Life Learning: Difficult Subjects & A Difficult Subject

Life Learning: Difficult Subjects & A Difficult Subject

I recently posted a link to this article on my personal Facebook page.  It is by one of the premier voices in life learning, Wendy Priesnitz.  The article talks about letting children slow down and explore their worlds.  It also stresses the importance of schools moving away from “results oriented” evaluation, and moving towards self-discovery for children.  A perspective that I appreciate and identify with.

In response, I got an very interesting response from a friend.  Anyone who has chosen to homeschool, probably knows what it is like to face opposition to their choice.  In many ways, I actually enjoy the debate, because it allows me to put into words the many things that swirl around in my brain when it comes to home learning.  And, I usually find some clarity, or at least a healthy debate.

In this case, my friend, who is also a passionate public school teacher, expressed concern that kids educated in this fashion wouldn’t face anything that was difficult or uninteresting for them, and would therefore lack necessary life skills.  A valid argument that we have all heard.  And, one, if I’m being honest with myself, that I can entertain.  My mind immediately runs to the worst, a child that can’t add or never learned world geography and has no idea how people live outside his own existence (you can feel free to insert whatever dire scene you can come up with here).

The thing is (and what I said to my friend, amidst a lot of rambling, trying to get to this point), that the life learning approach advocated in the article stresses two things (or at least my interpretation does).  One: that kids learn better, and the information they are learning sticks better, if they have a vested interest in what they are learning.  If they can approach a subject or skill in a way that interests them, they are much more likely to both succeed in, and grow from, that knowledge.  And, two: that the very ability to learn, and teach oneself new skills in life, trumps any particular information or subject that a child could learn.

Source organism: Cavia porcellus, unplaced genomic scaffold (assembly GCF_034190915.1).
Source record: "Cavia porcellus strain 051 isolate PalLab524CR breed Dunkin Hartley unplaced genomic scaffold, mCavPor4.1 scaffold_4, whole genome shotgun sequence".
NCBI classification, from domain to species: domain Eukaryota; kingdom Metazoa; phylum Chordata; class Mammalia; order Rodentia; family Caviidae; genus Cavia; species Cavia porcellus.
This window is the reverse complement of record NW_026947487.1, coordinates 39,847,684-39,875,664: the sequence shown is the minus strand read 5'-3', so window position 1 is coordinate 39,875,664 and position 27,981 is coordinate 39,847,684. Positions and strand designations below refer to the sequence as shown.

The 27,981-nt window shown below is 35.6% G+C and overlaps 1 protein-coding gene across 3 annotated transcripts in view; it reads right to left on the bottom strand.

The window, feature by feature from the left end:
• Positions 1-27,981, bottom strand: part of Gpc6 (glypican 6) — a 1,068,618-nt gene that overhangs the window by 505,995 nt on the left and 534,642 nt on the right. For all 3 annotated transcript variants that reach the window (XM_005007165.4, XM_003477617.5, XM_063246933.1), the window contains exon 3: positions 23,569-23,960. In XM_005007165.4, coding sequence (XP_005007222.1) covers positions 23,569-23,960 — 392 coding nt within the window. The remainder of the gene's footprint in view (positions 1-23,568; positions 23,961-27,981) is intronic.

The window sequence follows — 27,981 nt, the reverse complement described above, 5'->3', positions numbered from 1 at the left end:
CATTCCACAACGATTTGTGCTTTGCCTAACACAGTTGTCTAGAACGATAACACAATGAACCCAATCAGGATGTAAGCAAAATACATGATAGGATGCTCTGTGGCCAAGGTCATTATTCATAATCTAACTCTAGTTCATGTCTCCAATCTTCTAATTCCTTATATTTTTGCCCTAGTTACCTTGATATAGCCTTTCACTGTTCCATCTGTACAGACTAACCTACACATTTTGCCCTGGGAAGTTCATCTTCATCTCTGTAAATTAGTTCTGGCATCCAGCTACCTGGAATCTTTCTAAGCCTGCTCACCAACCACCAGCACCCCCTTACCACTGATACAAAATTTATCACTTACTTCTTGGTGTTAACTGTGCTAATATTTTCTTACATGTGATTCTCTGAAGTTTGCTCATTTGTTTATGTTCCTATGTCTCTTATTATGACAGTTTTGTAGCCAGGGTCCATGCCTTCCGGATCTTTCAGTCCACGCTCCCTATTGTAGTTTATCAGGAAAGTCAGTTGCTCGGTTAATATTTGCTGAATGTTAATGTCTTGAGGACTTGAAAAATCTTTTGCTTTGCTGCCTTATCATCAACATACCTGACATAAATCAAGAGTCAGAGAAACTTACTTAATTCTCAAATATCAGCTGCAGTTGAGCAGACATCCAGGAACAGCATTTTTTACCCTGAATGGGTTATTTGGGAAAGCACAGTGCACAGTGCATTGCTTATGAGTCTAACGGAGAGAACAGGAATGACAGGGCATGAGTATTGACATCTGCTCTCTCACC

Now, I don’t know any “unschooler” or “life learner” or parent, really, who doesn’t want their child to have a good grounding in foundational skills.  In my opinion, it is more a matter of the timing, and method of acquiring these skills that is in question.  Which is where public schools have their limitations.  Standards, which are dictated by age and grade are pretty hard to avoid in public schools.  And an individualized learning plan for each and every student is nearly impossible in a classroom setting.

So, is it okay to sit in the happy medium?  Decide what is right for your children, and be at peace with that?  Who advocates for all of the other children?  I think this is what my friend was also getting at.  That every child deserves the best kind of education they can receive.  Although we may be seemingly worlds apart in our approaches, I don’t really think we are.  I think we would agree that we both have the best interest of children in our hearts.  And, I admit to being challenged by what she says: that all children deserve advocates.

I don’t pretend to have the answers to all of these questions.  I am exceedingly curious to know what your answers and responses might be.

So, if you are up for it, throw in your hat, and enter the debate.  Give me your two cents on the subject.  Where do you fall on the spectrum, and why?  And do you agree that learning to learn may very well be the best skill we help our children attain?  Please do be respectful in your comments, but I’d love to hear your thoughts.

We’re linking up with The Momma Knows for The ABC’s of Homeschooling.  Enjoy!

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  1. I think children already know how to learn. Sure, we can introduce them to some tools that will help them learn like how to research better or how to find mentors and internships. But I think each child already knows how he or she learns best and she’s trying to do that every day. If we don’t interfer with that process, they’ll continue to learn in the ways that come naturally to them- some kids will ask lots of questions, some will take apart things, some will watch lots of DVDs,some will read a ton and some will want to be outside all the time.

    I agree that there are fundamental things kids need to learn, but that list is relatively small. We just need to find ways to introduce those skills and topics in ways that honor how each child likes and wants to learn the most.

    • That’s beautiful. Especially the part about honouring the child. As for learning, you’re right! That has certainly been my experience with my son. The less I interfere, the more he learns. I love the process. It may seem strange to some, but it is pretty magical when you let it happen, isn’t it? What you say about learning is perfect. It gives voice to what I think as a librarian, that you just need to connect kids with the right resources (be they books, people etc). Thanks for your thoughts. =)